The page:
A survey of JCRs’ LGBTQ budgets carried out by this paper has revealed considerable disparity between the amount of money set aside by different colleges.
Regents Park and Exeter are amongst the JCRs who spend the most money on LGBTQ minorities, whilst Somerville and Keble JCRs are the least, according to a comparison of college JCR budgets.
In a budget proposed for this year Somerville slashed its LGBTQ money from £120 last year, to just £50 pounds for this academic year. Spending marginally more, but still one of the lower spenders, Lincoln JCR provides the LGBTQ Officer with £120 a year.
On the other side of the (more generous scale) however, there is “no limit but reasonableness” for the LGBTQ budget at Exeter, with Equalities Officer Edward Nickell saying he usually gets at least £25 a week- a staggering £550 more per year than the lower-giving colleges.
Matthew Robinson, LGBTQ Officer at Somerville said he understood that the LGBTQ budget had been cut due to being underused last year, but said: “To suggest that a society only needs [such a small budget] over the year is damaging to a minority that seeks connection.
“I had planned to organise a joint event with our equal opportunities officer to promote issues of equality and liberality, but sadly with such a reduced budget, this might be financially impossible.”
However he did concede that “the central role of the LGBTQ officer is one of welfare; to allow members of JCR to speak to someone confidentially about a range of issues relating to sexuality and gender.
He added: “This role, which is indeed the most important aspect of the role, requires no budget, merely compassion and understanding.”
Nickell at Exeter said that perhaps a reason for the college’s generosity to its “homosExonians” is that other colleges have “fewer openly gay members”.
Considering Nickell’s estimation that there are at least 45 gay undergrads at Exeter, compared to Robinson’s estimate of 12 at Somerville, this may well be the case.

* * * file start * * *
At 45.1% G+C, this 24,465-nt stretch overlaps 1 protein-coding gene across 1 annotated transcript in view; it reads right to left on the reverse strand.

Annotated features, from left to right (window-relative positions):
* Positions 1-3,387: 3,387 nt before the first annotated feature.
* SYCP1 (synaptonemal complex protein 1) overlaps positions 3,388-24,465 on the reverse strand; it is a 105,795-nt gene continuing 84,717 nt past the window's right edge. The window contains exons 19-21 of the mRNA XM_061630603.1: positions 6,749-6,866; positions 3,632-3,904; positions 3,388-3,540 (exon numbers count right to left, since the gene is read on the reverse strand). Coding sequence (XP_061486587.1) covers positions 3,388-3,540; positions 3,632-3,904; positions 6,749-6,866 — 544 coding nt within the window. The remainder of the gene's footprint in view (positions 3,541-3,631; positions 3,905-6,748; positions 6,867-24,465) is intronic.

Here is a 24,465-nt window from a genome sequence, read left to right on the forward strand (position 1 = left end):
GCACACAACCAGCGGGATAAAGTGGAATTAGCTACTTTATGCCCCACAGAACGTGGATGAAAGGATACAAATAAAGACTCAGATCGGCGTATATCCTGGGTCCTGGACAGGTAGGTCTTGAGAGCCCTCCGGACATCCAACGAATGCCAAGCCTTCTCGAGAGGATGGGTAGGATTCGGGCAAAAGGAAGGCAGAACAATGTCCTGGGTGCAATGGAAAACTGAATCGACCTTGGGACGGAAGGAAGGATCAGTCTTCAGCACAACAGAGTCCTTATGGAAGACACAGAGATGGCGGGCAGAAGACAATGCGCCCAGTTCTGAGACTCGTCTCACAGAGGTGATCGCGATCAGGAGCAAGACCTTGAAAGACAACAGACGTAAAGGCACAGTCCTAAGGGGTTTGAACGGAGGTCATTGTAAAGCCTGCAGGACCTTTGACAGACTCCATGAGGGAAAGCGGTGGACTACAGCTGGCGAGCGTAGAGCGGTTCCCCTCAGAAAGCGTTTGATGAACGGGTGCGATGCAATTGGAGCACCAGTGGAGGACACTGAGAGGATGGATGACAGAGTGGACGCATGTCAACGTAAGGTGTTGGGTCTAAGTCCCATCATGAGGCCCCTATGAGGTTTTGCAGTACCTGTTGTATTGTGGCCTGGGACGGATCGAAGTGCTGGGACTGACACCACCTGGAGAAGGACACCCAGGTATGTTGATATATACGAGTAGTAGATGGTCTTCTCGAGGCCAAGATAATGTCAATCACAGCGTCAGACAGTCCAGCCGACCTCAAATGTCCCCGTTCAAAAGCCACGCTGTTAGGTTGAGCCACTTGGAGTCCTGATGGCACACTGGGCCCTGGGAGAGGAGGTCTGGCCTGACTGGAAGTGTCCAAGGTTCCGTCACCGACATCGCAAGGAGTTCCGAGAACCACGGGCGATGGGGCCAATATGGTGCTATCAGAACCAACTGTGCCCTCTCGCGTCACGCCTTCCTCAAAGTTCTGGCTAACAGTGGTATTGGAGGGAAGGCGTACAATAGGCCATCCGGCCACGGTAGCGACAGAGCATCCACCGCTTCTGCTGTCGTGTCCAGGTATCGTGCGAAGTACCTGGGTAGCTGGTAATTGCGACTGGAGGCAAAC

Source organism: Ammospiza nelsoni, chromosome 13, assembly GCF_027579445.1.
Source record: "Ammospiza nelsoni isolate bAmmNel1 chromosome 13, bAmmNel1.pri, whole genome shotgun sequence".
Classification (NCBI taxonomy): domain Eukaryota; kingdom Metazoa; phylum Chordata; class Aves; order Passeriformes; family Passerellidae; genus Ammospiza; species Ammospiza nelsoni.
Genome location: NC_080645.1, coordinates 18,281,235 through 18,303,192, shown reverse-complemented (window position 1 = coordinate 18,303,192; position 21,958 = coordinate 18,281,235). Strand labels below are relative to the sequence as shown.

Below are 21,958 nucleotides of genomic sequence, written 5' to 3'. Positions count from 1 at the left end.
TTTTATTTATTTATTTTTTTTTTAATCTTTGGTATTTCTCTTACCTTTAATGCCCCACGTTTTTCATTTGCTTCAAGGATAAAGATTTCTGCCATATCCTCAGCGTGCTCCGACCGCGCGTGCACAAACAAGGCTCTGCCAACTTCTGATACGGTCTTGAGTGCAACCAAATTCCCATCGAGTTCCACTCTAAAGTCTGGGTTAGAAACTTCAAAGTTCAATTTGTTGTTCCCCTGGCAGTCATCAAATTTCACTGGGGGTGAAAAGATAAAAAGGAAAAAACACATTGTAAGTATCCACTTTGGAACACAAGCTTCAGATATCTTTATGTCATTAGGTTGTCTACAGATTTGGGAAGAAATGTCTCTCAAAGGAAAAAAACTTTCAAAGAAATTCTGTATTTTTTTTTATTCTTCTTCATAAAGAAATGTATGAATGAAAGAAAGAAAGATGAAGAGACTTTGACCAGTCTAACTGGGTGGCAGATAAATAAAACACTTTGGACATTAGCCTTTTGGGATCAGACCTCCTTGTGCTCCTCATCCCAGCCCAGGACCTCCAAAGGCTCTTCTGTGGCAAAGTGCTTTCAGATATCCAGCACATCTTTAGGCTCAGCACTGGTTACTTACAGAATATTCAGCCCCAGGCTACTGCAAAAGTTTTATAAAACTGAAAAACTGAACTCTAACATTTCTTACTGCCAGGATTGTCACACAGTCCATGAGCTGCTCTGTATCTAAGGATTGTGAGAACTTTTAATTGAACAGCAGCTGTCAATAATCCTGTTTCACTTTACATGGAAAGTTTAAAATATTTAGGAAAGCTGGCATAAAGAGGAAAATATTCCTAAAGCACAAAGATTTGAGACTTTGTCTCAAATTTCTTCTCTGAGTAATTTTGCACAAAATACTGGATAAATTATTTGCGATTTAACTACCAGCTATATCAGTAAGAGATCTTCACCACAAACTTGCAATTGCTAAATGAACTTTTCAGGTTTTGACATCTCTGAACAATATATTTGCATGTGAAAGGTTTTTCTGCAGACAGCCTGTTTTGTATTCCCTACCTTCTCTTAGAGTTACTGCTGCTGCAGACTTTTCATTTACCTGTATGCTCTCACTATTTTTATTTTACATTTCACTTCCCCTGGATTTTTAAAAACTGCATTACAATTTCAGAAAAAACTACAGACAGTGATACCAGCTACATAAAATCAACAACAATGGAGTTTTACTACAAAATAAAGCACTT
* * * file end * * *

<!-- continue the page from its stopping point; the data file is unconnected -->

For Sophie Clayton, LGBTQ Officer at Regents Park , the generosity of the JCR isn’t so much for the sole purpose of LGBTQ, but rather an extension of welfare provisions at the college.
She said: “We have a very close-knit community being a PPH and as such LGBTQ is not so much of an external or exclusive group, but rather another wing of the welfare provided to us where gender or sexuality issues are a particular concern.”
Merton College was another JCR where LGBTQ were allocated a large budget, with an allowance of £340 last year. This is “goes towards drinks for socials and biscuits and cake for LGBTQ Teas, which run a few times a term.”
Daniel Bregman LGBTQ was extremely complementary of this, saying: “It’s definitely enough for the events I run, which the whole college has access to.”
This £340 however works out as only 1% of the JCR budget expenditure at Merton- far less than the estimated 10% of people who identify as LGBTQ.
At Trinity LGBTQ can receive up to 2.5% of the JCR budget, and Austin Wellbelove, the JCR Treasurer said the JCR was very adaptable to amending the LGBTQ where needed.
He said: “My view is that the budget for LGBTQ should be flexible, reflecting the needs and requirements of the members of the JCR.
“If there was an increase in demand for LGBTQ events, then an increase in spending would be seen (and likewise with the reverse).”
Tom Adams, the JCR Treasurer at Jesus, took a similar approach, saying: “To my knowledge no money has been asked for via motion for LGBTQ in the last year, but if it were ever required, the money would be available – money would not be an issue or barrier for the putting on of LGBTQ events in Jesus.”
Regarding the lack of a specific LGBTQ allocation in the budget, he added: “If there were demand from the LGBTQ rep for a specific yearly or termly budget, I would be happy to allocate the funds.”
The current system of allocating LGBTQ funds at Jesus currently gives the officer “up to £45 of discretionary expenditure per session of expenditure”, meaning that the officer can spend up to this sum on any number of events they wish to run without further JCR approval.